As St. Louis Rams COO explained in his interview with TST, the Rams have almost a third of their cap space tied up in a few players, high draft picks from 2008 through 2010. With so much money tied up in just a handful of players, the suggestion of restructuring some of those contracts has been floated by fans and the media. It sounds easy in theory, but the reality of it is far different. Demoff explained the reality behind restructuring in our interview.
"I know fans are always saying 'so and so should be restructured,' but you don't want to be known as a team that doesn't honor your contracts," Demoff said. "The focus should be on getting the deal right the first time rather than focusing on adjusting contracts."
With Jason Smith, Chris Long and Sam Bradford, those high picks from the 2008-2010 drafts, the Rams didn't have much choice on contracts. The numbers for those players were locked in ahead of time because of their draft slot. In those cases, even Demoff's notion of getting the right deal out of the gate is almost impossible.
"Not every deal is going to be right, some guys will be overpaid and some guys will underpaid," Demoff explained. "There aren't many contracts you look at after a few years and say 'wow, that number is that player's exact value.' That is one of the reasons that we focus on doing 3-4 year deals, especially in free agency, because it is easier to accurately forecast a player's value in that time horizon than it is six or seven years."
That ties directly into the Rams' cap strategy of not pushing player compensation down the road, setting up the potential to lose leverage and have dead money on the books that Demoff talked about in this post on Wednesday.
"Additionally, that sets you up to have to pay as you go rather than pro-rating signing bonus amounts over a longer period of time," Demoff said. "For your core players who you re-sign, you can do longer deals (5-6 years) because you have better knowledge of their abilities and a more accurate forecast of the future."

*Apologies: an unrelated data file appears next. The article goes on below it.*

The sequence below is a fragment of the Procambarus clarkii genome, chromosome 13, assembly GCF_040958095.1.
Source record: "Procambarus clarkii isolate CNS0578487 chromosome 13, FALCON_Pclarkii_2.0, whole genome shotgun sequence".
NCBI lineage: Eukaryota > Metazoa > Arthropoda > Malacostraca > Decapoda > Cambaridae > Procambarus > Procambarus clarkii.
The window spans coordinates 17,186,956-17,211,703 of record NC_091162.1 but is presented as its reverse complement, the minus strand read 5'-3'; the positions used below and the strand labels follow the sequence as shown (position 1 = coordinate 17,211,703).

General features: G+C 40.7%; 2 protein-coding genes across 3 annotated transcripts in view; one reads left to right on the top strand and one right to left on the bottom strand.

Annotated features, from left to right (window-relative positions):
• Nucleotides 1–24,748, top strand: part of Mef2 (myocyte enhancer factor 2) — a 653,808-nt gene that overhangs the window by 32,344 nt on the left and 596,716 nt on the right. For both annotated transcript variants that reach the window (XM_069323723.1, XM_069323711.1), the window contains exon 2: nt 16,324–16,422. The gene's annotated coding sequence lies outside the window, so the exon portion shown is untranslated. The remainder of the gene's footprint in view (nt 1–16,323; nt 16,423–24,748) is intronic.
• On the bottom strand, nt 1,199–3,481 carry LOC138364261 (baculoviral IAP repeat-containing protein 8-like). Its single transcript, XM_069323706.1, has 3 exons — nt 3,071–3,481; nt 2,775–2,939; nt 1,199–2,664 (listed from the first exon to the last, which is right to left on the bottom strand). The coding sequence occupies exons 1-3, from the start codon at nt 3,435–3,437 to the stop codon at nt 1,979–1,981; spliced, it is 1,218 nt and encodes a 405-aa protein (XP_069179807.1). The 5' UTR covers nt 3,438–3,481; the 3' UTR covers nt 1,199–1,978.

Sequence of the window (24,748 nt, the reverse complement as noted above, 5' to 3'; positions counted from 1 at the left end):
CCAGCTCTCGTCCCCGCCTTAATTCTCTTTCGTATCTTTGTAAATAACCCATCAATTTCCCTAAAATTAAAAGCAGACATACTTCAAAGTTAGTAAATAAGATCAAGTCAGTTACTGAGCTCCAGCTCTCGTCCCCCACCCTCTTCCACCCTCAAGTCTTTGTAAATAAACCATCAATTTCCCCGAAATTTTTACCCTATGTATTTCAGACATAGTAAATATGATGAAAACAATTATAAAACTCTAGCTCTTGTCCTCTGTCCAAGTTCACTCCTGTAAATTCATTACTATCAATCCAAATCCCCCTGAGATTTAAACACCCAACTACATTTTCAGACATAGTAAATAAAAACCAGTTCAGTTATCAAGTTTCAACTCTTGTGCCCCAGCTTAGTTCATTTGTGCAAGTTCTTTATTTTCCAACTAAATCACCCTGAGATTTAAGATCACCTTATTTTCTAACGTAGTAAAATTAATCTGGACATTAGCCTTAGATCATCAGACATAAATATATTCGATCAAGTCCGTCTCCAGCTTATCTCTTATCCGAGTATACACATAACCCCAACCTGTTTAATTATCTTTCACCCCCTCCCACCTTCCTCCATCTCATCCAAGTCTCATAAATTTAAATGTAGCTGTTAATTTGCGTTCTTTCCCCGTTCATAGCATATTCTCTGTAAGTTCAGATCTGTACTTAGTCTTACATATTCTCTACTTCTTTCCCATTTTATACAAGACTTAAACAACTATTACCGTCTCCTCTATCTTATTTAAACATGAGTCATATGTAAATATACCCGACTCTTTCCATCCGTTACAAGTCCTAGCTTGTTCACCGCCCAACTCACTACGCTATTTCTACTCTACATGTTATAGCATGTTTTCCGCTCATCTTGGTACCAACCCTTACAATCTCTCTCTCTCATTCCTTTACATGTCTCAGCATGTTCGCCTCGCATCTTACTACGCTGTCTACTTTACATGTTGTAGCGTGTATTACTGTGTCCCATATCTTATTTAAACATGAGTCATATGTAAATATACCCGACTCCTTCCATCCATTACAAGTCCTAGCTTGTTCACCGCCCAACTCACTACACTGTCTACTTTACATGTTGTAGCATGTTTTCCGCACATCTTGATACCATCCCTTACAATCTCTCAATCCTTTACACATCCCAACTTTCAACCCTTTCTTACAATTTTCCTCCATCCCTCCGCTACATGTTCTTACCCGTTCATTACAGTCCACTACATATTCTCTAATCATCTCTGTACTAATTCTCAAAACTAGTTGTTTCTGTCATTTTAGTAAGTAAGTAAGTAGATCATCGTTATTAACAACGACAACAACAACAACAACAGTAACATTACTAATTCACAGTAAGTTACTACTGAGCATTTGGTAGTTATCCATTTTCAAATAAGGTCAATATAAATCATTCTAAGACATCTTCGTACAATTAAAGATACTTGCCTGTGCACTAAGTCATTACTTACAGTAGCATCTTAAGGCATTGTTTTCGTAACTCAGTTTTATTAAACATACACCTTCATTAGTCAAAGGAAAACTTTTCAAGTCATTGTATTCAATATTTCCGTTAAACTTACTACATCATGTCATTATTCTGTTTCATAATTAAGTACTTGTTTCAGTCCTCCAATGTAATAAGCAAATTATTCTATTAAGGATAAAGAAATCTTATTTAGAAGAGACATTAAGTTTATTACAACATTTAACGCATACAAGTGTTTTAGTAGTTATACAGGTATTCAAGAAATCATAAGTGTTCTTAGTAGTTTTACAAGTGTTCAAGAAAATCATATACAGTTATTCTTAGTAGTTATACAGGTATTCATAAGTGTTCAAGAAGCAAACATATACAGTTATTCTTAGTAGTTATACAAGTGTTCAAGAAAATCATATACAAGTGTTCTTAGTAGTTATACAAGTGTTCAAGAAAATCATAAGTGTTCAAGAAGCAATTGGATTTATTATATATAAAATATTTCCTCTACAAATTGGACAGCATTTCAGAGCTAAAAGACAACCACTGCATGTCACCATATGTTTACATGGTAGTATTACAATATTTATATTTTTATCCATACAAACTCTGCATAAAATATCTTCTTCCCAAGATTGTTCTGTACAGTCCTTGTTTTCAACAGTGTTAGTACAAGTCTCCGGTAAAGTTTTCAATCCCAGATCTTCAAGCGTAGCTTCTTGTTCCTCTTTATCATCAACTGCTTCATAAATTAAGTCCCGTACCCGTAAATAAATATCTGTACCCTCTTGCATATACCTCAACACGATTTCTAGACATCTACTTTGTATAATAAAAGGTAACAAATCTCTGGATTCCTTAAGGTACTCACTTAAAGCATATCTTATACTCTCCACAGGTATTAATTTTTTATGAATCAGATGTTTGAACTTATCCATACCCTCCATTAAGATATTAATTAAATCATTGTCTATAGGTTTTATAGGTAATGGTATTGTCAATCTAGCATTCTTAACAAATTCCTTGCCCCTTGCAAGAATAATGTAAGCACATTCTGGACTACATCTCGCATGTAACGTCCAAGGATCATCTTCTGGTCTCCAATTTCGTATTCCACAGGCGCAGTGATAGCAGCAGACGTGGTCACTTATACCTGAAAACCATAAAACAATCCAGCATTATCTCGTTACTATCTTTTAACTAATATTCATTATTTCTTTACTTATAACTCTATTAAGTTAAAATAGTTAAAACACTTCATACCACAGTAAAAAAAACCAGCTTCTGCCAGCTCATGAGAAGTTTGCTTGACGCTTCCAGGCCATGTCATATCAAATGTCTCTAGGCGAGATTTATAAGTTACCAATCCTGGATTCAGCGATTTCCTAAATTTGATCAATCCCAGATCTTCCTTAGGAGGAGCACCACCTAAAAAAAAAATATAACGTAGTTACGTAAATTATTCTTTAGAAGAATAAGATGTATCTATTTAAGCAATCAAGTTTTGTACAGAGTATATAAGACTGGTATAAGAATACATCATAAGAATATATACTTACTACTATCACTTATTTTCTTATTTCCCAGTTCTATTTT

"Our goal throughout the past few years has been to reduce the dead money possibilities of all veteran contracts," Demoff continued. "We try to structure most veteran deals so we are never "upside down" on those deals, meaning the dead money that would count for cutting a player is greater than there actual salary cap number. That is usually achievable except for the most in-demand free agents."
Unfortunately, six years was the norm for first-round picks when the Rams took Smith, et al. The new NFL collective bargaining agreement eliminates those six-year deals. First-round picks now get four-year deals with fifth year options available to the team. The new CBA also lays out rules for re-negotiation of deals.
Demoff explains, "as for rookies, under the previous CBA you have to wait two seasons to re-negotiate a deal, and under the current CBA a rookie deal can't be renegotiated for 3 seasons."
Demoff reiterated the team's commitment to the draft. "Our goal is to build through the draft and then re-sign the players that are going to be the core of your team."
Asked whether or not the team has a preferred path for restructuring contracts and re-signing players, the Rams COO replied, "here is no overall team philosophy on when the right time for that is because every player's situation is different. What makes sense for a 5th rounder may not make sense for a 1st rounder."
He continued, "I'm also a firm believer that if you believe your offer is fair and just, and a player wants to shop it in free agency, that's fine. If your offer is fair and just, then you should be willing to take your chances that the market will support that viewpoint."